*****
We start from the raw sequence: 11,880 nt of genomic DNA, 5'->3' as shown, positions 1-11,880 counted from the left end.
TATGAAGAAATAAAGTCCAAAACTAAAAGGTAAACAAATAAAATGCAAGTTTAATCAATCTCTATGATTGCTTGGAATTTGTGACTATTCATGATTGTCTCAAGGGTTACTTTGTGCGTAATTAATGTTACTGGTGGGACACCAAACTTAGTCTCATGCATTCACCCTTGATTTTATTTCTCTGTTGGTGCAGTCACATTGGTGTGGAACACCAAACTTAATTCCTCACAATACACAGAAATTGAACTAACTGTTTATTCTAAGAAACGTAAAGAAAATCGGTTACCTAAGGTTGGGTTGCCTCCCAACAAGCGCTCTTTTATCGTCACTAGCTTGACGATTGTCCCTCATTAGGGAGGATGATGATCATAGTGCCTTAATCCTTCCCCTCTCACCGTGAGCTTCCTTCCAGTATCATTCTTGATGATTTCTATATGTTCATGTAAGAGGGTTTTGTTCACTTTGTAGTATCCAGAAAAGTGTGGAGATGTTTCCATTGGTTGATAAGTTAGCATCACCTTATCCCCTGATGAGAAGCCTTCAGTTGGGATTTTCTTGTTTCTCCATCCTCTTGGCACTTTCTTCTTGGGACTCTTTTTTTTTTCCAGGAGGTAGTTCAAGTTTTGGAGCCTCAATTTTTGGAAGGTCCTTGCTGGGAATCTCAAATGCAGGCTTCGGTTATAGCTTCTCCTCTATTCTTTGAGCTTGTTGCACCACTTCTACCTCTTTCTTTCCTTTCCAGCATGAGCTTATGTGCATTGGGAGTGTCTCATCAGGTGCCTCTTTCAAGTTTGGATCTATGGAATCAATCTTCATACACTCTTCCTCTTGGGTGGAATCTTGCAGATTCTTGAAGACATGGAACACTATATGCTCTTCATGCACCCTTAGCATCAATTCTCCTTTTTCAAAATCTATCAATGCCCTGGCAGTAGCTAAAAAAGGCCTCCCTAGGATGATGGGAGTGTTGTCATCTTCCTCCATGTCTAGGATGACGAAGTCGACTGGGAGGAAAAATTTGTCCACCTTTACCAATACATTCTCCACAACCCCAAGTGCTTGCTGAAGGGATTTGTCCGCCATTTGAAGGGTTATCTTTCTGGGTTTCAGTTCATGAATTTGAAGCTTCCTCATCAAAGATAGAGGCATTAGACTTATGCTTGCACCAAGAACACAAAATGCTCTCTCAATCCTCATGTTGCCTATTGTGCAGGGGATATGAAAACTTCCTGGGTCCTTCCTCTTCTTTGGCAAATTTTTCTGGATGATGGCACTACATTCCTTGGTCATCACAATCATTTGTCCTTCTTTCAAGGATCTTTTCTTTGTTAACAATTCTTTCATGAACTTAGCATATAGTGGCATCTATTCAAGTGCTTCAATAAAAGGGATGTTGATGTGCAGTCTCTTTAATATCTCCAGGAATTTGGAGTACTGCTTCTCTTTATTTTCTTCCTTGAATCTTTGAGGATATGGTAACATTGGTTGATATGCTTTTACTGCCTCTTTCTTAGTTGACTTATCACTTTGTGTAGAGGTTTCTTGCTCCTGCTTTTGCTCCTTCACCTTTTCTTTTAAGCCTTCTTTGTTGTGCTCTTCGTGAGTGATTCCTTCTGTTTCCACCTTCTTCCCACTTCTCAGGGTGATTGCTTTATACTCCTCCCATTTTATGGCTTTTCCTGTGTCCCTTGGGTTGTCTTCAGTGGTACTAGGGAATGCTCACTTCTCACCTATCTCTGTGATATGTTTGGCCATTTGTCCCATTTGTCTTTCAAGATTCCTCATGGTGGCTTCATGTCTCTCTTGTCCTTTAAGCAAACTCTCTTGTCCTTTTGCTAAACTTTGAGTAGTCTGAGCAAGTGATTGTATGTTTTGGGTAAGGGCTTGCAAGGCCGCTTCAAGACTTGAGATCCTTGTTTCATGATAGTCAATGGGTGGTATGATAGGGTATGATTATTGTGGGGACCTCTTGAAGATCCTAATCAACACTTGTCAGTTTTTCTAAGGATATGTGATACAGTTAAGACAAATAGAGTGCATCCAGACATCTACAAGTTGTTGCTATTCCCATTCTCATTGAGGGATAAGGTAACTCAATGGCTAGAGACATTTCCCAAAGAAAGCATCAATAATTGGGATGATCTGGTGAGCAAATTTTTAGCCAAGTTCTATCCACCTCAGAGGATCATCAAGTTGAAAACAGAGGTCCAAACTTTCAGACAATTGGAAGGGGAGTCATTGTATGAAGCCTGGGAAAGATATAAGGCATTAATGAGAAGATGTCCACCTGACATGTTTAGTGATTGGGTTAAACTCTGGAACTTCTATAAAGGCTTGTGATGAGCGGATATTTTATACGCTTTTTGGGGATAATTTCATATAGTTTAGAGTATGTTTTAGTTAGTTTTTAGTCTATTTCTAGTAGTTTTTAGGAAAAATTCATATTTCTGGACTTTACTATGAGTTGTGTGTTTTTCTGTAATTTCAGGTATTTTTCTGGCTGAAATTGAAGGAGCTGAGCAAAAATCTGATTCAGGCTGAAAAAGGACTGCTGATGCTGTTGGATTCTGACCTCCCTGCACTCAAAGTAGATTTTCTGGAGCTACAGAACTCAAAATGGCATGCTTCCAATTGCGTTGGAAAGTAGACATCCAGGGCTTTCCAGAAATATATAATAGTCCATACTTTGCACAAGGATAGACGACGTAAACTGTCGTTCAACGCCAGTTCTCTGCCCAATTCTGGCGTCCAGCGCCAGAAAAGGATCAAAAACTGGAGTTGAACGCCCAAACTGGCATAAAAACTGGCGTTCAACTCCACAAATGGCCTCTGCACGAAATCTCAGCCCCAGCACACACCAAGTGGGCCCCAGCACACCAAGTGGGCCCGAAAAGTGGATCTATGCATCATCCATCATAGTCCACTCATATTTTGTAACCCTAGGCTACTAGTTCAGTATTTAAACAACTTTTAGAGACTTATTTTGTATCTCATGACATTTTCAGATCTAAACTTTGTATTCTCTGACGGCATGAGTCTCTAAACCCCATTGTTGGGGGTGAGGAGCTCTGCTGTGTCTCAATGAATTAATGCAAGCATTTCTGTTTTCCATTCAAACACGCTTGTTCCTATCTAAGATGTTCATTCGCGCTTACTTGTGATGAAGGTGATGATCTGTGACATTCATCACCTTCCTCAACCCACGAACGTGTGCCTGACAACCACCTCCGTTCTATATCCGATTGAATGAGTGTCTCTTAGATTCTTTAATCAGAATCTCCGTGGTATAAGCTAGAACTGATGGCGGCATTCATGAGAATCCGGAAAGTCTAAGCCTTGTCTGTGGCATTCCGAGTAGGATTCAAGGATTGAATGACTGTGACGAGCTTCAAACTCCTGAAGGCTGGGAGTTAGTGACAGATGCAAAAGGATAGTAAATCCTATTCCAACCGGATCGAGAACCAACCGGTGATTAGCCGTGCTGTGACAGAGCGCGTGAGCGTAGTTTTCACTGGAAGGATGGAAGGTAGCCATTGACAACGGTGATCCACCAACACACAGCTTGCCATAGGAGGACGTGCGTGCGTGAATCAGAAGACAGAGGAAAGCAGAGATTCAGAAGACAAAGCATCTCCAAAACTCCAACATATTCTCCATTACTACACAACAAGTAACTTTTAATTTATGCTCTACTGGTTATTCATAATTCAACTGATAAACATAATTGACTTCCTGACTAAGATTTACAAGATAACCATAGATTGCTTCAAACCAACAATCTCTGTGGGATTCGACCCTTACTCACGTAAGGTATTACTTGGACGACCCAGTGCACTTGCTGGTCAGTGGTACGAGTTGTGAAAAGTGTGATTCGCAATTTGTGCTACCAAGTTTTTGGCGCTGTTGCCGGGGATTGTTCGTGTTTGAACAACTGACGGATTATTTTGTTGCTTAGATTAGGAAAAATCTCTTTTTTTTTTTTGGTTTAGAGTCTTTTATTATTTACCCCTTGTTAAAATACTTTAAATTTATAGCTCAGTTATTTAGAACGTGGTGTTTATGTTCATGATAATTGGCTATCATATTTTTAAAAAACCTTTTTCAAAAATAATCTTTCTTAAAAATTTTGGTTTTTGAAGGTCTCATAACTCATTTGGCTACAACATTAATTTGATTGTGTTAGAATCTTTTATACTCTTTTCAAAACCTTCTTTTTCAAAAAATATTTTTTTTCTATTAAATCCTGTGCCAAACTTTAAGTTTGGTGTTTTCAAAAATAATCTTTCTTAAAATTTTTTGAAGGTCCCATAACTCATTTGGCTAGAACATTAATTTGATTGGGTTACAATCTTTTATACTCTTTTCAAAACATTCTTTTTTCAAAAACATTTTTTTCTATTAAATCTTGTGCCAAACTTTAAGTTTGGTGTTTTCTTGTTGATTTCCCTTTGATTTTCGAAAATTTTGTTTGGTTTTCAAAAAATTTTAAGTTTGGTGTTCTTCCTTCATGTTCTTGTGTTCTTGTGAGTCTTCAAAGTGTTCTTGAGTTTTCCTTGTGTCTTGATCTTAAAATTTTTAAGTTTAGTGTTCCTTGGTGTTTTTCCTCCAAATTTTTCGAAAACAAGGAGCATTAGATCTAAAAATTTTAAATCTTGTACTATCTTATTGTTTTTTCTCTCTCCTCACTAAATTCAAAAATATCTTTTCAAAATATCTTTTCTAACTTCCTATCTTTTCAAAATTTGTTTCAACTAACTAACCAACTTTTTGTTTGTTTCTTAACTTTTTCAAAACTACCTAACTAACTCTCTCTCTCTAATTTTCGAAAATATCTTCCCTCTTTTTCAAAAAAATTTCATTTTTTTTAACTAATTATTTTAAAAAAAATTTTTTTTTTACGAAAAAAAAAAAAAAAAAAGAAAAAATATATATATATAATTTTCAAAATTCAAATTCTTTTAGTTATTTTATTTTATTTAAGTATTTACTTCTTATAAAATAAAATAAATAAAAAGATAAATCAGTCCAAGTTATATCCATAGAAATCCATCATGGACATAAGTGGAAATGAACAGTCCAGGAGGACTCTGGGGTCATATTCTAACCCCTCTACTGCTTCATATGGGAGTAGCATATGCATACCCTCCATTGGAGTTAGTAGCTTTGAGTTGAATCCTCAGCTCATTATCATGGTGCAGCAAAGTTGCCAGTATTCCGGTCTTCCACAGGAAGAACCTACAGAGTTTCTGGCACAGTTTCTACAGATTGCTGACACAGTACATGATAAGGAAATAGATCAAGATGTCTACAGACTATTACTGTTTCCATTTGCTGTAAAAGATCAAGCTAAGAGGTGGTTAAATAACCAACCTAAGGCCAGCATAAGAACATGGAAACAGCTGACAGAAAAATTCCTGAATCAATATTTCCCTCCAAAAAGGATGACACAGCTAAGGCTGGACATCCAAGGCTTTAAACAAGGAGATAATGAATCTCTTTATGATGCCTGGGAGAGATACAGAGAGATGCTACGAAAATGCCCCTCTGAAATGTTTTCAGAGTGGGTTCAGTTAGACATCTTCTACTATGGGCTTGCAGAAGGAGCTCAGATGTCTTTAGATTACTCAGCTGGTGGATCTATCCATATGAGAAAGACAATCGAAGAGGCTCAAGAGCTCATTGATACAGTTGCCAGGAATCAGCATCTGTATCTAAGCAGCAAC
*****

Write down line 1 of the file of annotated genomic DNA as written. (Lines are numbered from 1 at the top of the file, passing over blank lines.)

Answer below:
We start from the raw sequence: 11,880 nt of genomic DNA, 5'->3' as shown, positions 1-11,880 counted from the left end.